An investigation of induced travel at mixed-use developments
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Existing literature suggests that mixed land-use developments have the potential to reduce traffic by “capturing” some trips internally and providing a pedestrian-friendly environment to facilitate walking for some trips. However, these elements which are meant to provide the traffic-reducing benefits also reduce the overall cost of travel, thereby increasing the total amount of travel. This “induced” travel has implications for the site planning process, which assumes that all internal trips are replacing trips on the external street network. In this investigation, travel survey data were analyzed to determine the nature and extent of induced travel at mixed-use developments. The study site was a 75-acre suburban infill mixed-use development in Plano, Texas. Features of the study site included a diverse land-use mix, a grid-style street layout, and pedestrian-oriented streetscapes. The travel survey was administered as an interview of persons exiting buildings at the site and gathered information about two trips made by the respondent, including whether the trip made at the time of the interview was induced. A trip was considered induced if the respondent would not have made the trip if it had required travel outside of Legacy Town Center. Analysis found that in the morning, four percent of all trips at the study site were induced; in the afternoon, about one-quarter of all trips were induced. Induced trips accounted for one-eighth of internal trips in the morning and forty percent of internal trips in the afternoon. Most internal trips made in an automobile were replacements for off-site travel while most trips made on foot were induced. Based on this study, it is evident that some internal trips at mixeduse developments are not “captured” from external streets, but represent additional trips, induced by travel cost savings in the mixed-use environment. However, it is demonstrated that, even with this additional travel, mixed-use developments still contribute to a reduction in overall vehicle-miles of travel. Stakeholders are encouraged to consider these findings when evaluating new land-use policies or the traffic impacts of proposed mixed-use developments.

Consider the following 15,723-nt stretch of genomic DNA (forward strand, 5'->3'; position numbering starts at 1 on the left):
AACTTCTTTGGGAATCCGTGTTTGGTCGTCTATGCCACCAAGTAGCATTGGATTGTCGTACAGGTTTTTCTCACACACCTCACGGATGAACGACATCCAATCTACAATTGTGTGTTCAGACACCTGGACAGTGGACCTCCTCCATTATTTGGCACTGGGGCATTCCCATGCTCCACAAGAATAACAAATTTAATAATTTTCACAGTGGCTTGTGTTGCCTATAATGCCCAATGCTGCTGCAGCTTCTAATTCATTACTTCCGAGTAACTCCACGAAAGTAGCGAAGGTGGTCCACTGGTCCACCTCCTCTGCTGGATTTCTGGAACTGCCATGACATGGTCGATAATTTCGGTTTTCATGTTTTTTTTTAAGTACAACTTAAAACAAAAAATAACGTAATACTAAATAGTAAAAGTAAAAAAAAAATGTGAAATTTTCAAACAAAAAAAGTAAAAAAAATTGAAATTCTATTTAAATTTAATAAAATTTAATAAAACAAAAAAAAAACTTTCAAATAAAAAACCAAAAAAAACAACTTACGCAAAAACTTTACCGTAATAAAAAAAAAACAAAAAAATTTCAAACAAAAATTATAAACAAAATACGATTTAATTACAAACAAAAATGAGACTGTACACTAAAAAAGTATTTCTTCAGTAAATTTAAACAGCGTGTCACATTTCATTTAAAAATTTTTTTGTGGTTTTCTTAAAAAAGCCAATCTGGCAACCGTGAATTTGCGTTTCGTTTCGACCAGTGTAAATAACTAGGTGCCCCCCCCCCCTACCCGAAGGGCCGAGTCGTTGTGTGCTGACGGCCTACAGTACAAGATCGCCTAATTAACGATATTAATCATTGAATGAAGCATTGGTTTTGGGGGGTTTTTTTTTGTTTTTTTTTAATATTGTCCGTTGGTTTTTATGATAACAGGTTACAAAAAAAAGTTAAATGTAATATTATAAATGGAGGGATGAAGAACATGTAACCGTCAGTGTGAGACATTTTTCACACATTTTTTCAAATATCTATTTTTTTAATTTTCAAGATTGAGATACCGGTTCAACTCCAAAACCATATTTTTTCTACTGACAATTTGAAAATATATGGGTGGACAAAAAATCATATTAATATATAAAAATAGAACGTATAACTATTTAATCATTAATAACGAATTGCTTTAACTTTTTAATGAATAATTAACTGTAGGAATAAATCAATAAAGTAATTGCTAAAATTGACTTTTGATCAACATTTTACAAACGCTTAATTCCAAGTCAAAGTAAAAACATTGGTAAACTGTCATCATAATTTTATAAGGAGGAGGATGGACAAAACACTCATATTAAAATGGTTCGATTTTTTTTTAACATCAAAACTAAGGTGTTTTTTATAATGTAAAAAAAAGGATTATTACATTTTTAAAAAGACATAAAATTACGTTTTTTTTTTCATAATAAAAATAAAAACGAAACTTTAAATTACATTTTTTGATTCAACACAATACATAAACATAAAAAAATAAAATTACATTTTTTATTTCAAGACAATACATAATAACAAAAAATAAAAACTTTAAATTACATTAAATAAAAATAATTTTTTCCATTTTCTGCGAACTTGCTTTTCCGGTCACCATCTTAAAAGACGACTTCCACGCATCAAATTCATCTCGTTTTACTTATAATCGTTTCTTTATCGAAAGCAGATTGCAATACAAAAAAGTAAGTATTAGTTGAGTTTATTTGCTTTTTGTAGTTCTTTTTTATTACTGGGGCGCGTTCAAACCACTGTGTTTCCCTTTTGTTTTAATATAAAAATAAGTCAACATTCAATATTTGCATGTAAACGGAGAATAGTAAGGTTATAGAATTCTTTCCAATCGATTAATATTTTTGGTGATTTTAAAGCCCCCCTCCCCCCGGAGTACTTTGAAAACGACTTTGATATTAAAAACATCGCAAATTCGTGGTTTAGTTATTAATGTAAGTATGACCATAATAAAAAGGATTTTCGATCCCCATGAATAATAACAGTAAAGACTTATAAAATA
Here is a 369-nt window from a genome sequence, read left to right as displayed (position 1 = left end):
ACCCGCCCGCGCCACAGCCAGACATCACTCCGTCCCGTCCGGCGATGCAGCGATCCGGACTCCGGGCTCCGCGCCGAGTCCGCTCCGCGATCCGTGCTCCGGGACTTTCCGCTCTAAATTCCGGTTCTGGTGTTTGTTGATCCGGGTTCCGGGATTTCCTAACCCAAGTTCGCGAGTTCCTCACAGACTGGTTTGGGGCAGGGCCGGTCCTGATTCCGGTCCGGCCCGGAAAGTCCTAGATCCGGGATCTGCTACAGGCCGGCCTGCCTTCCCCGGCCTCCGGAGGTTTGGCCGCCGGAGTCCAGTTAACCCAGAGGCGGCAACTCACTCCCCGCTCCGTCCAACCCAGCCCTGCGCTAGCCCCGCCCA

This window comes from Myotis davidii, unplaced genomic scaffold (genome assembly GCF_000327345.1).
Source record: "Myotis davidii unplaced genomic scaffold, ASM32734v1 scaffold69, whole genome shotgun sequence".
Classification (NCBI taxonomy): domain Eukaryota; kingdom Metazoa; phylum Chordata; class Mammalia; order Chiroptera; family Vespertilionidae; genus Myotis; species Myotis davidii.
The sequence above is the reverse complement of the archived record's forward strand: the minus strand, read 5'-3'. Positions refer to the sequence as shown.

Neotraditional Neighborhood Development
Legacy Town Center
Sperry, Benjamin Robert (2008). An investigation of induced travel at mixed-use developments. Master's thesis, Texas A&M University. Available electronically from